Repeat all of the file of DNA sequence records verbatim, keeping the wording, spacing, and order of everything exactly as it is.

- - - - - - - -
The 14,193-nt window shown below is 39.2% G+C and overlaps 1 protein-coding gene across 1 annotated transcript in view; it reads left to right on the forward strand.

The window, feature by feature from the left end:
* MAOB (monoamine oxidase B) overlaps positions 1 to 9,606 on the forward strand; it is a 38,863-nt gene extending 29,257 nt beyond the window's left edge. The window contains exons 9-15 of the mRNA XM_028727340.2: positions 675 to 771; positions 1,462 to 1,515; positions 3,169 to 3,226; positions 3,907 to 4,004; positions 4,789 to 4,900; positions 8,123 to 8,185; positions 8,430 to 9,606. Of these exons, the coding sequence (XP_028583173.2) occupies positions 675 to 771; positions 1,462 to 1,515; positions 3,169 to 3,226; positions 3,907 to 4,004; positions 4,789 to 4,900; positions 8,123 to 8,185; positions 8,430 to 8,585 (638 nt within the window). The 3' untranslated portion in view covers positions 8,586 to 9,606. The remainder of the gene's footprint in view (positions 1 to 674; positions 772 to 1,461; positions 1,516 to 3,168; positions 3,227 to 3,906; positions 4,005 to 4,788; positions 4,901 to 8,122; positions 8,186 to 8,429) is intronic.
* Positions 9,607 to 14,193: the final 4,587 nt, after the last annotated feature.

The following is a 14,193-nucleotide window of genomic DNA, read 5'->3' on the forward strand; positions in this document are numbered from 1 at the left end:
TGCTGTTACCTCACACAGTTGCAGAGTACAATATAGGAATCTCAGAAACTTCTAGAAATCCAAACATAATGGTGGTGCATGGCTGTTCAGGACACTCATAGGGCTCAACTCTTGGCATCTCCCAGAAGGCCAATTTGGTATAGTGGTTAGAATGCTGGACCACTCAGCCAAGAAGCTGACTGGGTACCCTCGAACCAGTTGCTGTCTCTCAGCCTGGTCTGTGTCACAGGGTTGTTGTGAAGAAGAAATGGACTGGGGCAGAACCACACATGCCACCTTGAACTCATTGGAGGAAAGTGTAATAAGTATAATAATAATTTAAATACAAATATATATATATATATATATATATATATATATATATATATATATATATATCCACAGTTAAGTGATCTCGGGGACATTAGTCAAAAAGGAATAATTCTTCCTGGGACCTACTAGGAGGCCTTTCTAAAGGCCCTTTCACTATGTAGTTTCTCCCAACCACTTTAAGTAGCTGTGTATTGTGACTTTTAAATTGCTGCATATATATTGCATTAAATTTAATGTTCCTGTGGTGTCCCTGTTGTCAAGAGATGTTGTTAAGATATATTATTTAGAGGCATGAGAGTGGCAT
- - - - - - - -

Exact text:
The 14,193-nt window shown below is 39.2% G+C and overlaps 1 protein-coding gene across 1 annotated transcript in view; it reads left to right on the forward strand.

The window, feature by feature from the left end:
* MAOB (monoamine oxidase B) overlaps positions 1 to 9,606 on the forward strand; it is a 38,863-nt gene extending 29,257 nt beyond the window's left edge. The window contains exons 9-15 of the mRNA XM_028727340.2: positions 675 to 771; positions 1,462 to 1,515; positions 3,169 to 3,226; positions 3,907 to 4,004; positions 4,789 to 4,900; positions 8,123 to 8,185; positions 8,430 to 9,606. Of these exons, the coding sequence (XP_028583173.2) occupies positions 675 to 771; positions 1,462 to 1,515; positions 3,169 to 3,226; positions 3,907 to 4,004; positions 4,789 to 4,900; positions 8,123 to 8,185; positions 8,430 to 8,585 (638 nt within the window). The 3' untranslated portion in view covers positions 8,586 to 9,606. The remainder of the gene's footprint in view (positions 1 to 674; positions 772 to 1,461; positions 1,516 to 3,168; positions 3,227 to 3,906; positions 4,005 to 4,788; positions 4,901 to 8,122; positions 8,186 to 8,429) is intronic.
* Positions 9,607 to 14,193: the final 4,587 nt, after the last annotated feature.

The following is a 14,193-nucleotide window of genomic DNA, read 5'->3' on the forward strand; positions in this document are numbered from 1 at the left end:
TGCTGTTACCTCACACAGTTGCAGAGTACAATATAGGAATCTCAGAAACTTCTAGAAATCCAAACATAATGGTGGTGCATGGCTGTTCAGGACACTCATAGGGCTCAACTCTTGGCATCTCCCAGAAGGCCAATTTGGTATAGTGGTTAGAATGCTGGACCACTCAGCCAAGAAGCTGACTGGGTACCCTCGAACCAGTTGCTGTCTCTCAGCCTGGTCTGTGTCACAGGGTTGTTGTGAAGAAGAAATGGACTGGGGCAGAACCACACATGCCACCTTGAACTCATTGGAGGAAAGTGTAATAAGTATAATAATAATTTAAATACAAATATATATATATATATATATATATATATATATATATATATATATATATATCCACAGTTAAGTGATCTCGGGGACATTAGTCAAAAAGGAATAATTCTTCCTGGGACCTACTAGGAGGCCTTTCTAAAGGCCCTTTCACTATGTAGTTTCTCCCAACCACTTTAAGTAGCTGTGTATTGTGACTTTTAAATTGCTGCATATATATTGCATTAAATTTAATGTTCCTGTGGTGTCCCTGTTGTCAAGAGATGTTGTTAAGATATATTATTTAGAGGCATGAGAGTGGCAT